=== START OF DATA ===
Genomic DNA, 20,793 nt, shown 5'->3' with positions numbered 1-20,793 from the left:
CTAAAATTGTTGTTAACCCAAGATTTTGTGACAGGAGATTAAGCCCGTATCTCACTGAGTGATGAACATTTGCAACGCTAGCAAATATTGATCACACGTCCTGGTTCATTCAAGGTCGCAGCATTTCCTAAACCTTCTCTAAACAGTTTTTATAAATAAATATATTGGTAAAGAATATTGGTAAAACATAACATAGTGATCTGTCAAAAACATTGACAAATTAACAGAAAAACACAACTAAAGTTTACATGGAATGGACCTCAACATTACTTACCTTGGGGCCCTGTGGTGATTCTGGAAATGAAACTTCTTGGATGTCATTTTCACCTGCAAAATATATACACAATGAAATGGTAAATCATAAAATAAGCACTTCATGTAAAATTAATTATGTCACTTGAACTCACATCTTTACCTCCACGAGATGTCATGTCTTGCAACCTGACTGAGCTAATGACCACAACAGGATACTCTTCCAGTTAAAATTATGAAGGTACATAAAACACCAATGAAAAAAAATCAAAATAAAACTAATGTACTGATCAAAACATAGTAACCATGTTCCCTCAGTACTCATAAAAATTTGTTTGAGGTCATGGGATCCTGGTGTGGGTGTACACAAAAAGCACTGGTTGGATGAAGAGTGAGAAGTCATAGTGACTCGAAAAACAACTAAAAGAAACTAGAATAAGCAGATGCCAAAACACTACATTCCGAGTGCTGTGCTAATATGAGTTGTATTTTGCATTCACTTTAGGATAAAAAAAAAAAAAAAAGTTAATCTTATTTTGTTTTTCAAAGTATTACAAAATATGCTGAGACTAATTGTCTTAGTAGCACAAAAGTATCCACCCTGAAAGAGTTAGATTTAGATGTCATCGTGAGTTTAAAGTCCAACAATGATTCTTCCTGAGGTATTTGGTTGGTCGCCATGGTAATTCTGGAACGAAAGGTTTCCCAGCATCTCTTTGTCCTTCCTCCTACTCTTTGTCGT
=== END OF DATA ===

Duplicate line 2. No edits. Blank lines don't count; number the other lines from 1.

CTAAAATTGTTGTTAACCCAAGATTTTGTGACAGGAGATTAAGCCCGTATCTCACTGAGTGATGAACATTTGCAACGCTAGCAAATATTGATCACACGTCCTGGTTCATTCAAGGTCGCAGCATTTCCTAAACCTTCTCTAAACAGTTTTTATAAATAAATATATTGGTAAAGAATATTGGTAAAACATAACATAGTGATCTGTCAAAAACATTGACAAATTAACAGAAAAACACAACTAAAGTTTACATGGAATGGACCTCAACATTACTTACCTTGGGGCCCTGTGGTGATTCTGGAAATGAAACTTCTTGGATGTCATTTTCACCTGCAAAATATATACACAATGAAATGGTAAATCATAAAATAAGCACTTCATGTAAAATTAATTATGTCACTTGAACTCACATCTTTACCTCCACGAGATGTCATGTCTTGCAACCTGACTGAGCTAATGACCACAACAGGATACTCTTCCAGTTAAAATTATGAAGGTACATAAAACACCAATGAAAAAAAATCAAAATAAAACTAATGTACTGATCAAAACATAGTAACCATGTTCCCTCAGTACTCATAAAAATTTGTTTGAGGTCATGGGATCCTGGTGTGGGTGTACACAAAAAGCACTGGTTGGATGAAGAGTGAGAAGTCATAGTGACTCGAAAAACAACTAAAAGAAACTAGAATAAGCAGATGCCAAAACACTACATTCCGAGTGCTGTGCTAATATGAGTTGTATTTTGCATTCACTTTAGGATAAAAAAAAAAAAAAAAGTTAATCTTATTTTGTTTTTCAAAGTATTACAAAATATGCTGAGACTAATTGTCTTAGTAGCACAAAAGTATCCACCCTGAAAGAGTTAGATTTAGATGTCATCGTGAGTTTAAAGTCCAACAATGATTCTTCCTGAGGTATTTGGTTGGTCGCCATGGTAATTCTGGAACGAAAGGTTTCCCAGCATCTCTTTGTCCTTCCTCCTACTCTTTGTCGT